It takes a while for reputations to catch up to facts. North Carolina showed up again as the second-best* state for business in a poll of CEOs who are likely more focused on how to survive than where to expand. Meanwhile the state in February had a record high unemployment rate of 10.7 percent in February, the largest year-on-year increase of any state, and fourth highest behind just Michigan (12.0%), South Carolina (11.0%), and Oregon (10.8%).
You may have wondered why the Back to Basics Budget includes $1.5 billion in federal dollars from the stimulus for FY2010 and $500 million for FY2011. In preparing the budget, we took a realistic assessment of what revenues would be available to the NC General Assembly and the stimulus money would clearly be one source of revenue, as much as we would prefer Gov. Perdue rejected the money and its strings.
Since the federal money would be available to spend, our objective was to show the least habit-forming way of applying it. For Medicaid, we showed that the state could take the money the first year and prepare the system to transition to block grants. For education, we used it to pay down debt and to delay cost reductions or tuition increases for two years, again preparing the system now for the eventual end of federal money.
The Left have suggested $1 billion in new taxes to fill in "30 percent" of the budget hole that they repeatedly claim to be $4 billion (new math). Even with the $1.7 billion in federal money the governor budgets, they implicitly call for $300 million to $1.3 billion in program cuts that they refuse to specify. They can only complain.
Citizens Against Government Waste has named Congressman Barney Frank, D-Mass., its Porker of the Month, "a dubious honor given to lawmakers, government officials, and political candidates who have shown a blatant disregard for the interests of taxpayers."
Oh, by the way, Frank is chairman of the House Financial Services Committee.
Truth be told, I don't blame Obama for a moment of levity amid the stresses of the presidency. Then again, I haven't lost a job or home, been evicted, or had my retirement savings wiped out. Those who have probably have a different take.
According to the Mooresville Tribunehere, city officials are waiting to hear if a developer has accepted a bid to buy 16 acres of the city golf course. Why not sell all of the city owned golf course and save taxpayers nearly $100,000 per year. That's the annual subsidy we documented in this Spotlight report.
Is there more behind the Obamas' vegetable garden than meets the eye? Could the first family be setting the example for when the president's assault on the free market makes homegrown gardens our only source of food?
This week Competitive Enterprise Institute announced the creation of Human Achievement Hour (HAH) to be celebrated at 8:30 p. m. on March 28, 2009 (the same time and date of Earth Hour).
Our press release described ways people might celebrate the achievements of humanity such as eating diner [sic], seeing a film, driving around, keeping the heat on in your home -- all things that Earth Hour celebrators, presumably, should be refraining from. In the cheekiest manner, we claimed that anyone not foregoing the use of electricity in that hour is, by default, celebrating the achievements of human beings. Needless to say, the enviros in the blogosphere didn't take to kindly to our announcement.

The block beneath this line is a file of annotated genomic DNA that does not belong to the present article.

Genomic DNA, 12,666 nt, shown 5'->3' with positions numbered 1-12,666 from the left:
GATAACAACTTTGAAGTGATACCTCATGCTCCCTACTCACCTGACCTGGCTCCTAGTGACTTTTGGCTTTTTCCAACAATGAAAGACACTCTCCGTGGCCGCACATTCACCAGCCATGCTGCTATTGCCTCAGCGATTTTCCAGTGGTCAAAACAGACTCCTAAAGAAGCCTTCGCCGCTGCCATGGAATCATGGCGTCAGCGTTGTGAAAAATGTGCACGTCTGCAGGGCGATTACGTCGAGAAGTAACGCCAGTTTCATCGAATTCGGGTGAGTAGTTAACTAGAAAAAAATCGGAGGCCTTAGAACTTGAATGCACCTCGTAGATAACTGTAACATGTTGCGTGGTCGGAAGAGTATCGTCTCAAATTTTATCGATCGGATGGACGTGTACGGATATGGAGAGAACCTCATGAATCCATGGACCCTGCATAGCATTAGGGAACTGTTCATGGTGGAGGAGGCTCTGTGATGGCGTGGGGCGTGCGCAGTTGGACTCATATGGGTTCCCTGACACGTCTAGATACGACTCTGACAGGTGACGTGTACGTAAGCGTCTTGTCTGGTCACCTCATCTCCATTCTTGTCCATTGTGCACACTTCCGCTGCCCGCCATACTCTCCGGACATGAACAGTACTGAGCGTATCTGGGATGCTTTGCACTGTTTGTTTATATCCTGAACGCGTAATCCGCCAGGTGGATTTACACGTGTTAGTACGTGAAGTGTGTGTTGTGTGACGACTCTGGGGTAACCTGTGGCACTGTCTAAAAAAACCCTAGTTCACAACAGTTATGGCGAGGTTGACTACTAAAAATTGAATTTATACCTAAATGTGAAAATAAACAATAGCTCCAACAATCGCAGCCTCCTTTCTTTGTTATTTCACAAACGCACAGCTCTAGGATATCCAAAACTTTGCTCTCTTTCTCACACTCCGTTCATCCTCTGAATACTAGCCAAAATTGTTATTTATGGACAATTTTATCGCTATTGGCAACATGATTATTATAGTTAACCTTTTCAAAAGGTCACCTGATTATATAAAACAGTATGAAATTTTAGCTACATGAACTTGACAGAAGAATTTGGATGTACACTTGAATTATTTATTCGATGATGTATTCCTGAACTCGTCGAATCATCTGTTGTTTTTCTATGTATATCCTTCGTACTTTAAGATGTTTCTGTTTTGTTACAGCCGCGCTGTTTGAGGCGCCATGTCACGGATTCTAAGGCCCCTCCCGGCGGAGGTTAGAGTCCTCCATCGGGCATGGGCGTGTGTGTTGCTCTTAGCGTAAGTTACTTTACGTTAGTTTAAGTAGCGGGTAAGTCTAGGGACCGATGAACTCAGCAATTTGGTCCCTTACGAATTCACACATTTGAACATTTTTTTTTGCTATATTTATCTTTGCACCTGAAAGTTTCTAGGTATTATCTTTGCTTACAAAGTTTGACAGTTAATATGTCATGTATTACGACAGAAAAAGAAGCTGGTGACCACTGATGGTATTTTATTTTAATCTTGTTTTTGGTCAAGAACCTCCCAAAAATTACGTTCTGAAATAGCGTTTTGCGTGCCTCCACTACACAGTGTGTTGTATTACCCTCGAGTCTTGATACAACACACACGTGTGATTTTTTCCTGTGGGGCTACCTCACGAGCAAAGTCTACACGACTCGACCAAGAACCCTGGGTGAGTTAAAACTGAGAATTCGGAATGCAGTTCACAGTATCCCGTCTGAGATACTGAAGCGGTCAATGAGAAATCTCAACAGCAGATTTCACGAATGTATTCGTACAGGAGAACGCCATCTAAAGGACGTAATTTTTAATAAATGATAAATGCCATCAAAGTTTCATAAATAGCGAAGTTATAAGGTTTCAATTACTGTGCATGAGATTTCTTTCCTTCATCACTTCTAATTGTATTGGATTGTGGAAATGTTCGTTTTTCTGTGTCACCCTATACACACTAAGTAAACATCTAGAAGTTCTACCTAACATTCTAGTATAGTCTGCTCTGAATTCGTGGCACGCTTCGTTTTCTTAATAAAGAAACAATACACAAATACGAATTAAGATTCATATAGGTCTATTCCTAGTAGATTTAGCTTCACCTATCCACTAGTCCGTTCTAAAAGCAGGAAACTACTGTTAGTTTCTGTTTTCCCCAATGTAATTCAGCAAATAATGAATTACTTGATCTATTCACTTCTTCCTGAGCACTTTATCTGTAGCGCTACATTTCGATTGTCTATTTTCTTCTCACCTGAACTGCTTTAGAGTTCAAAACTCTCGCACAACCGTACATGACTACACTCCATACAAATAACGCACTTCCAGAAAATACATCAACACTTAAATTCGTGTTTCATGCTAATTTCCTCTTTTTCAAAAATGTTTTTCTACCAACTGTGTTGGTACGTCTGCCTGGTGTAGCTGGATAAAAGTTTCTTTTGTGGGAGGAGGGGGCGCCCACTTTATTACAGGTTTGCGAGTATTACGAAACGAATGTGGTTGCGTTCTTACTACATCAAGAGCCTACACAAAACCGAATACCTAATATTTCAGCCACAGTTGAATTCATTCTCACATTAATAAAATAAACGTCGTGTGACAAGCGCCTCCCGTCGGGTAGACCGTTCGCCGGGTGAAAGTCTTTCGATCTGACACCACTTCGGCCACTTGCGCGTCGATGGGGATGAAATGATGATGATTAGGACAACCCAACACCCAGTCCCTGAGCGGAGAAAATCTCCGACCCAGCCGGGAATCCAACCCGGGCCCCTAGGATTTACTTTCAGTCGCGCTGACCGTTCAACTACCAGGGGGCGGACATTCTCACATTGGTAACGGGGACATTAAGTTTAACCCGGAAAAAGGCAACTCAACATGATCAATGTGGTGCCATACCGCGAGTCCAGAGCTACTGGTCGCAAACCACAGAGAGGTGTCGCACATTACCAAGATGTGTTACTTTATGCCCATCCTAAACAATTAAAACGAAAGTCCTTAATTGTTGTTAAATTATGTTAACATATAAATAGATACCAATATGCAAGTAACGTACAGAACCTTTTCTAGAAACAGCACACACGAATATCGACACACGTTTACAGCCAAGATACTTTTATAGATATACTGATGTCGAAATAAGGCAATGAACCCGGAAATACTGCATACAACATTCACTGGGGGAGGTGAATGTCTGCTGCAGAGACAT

Our AEI friend, Steve Hayward wonders about an Obama/Frank conspiracy over on the Ashbrook Center blog No Left Turns.
Now, if I was in a
conspiratorial frame of mind, and thought Obama was an evil genius, I’d
wonder whether the murky TARP II provision that allowed the AIG bonuses
was deliberately calculated to provoke outrage in order to justify
greater government control over executive salaries across the board, as
indeed Barney Frank has intimated is his desire. Nah. Can’t be that
clever, can they?
Peter Lawler's review of Gran Torino is worth reading.
By chance, this is the only
hyped movie I didn’t get to see--until yesterday. It’s easily the best
movie of the year, or maybe the last several years. There’s more about
the strengths and weaknesses of our country as it once was and now is
than in all the Oscar nominees put together.
As North Carolina's unemployment rate reaches levels we haven't seen for a quarter century, government leaders are pushing policies that would make the economic situation worse. Joe Coletti explains in the next edition of Carolina Journal Radio.
Speaking of bad government policies, Daren Bakst will join us to discuss the Environmental Management Commission's consideration of the state's first regulation of carbon dioxide emissions.
We'll also hear competing ideas about the state's budget priorities from Gov. Beverly Perdue — as outlined in her recent State of the State address — and Senate Republican Leader Phil Berger, R-Rockingham.
And we'll hear from two Britons. Winston S. Churchill, grandson of the famous prime minister, does not oppose government involvement in addressing the nation's economic crisis, though he did sound an alarm in a recent John Locke Foundation speech about moving too far toward socialism. Meanwhile, Duke professor John Staddon says the government has no good reason to get in the business of regulating smoking.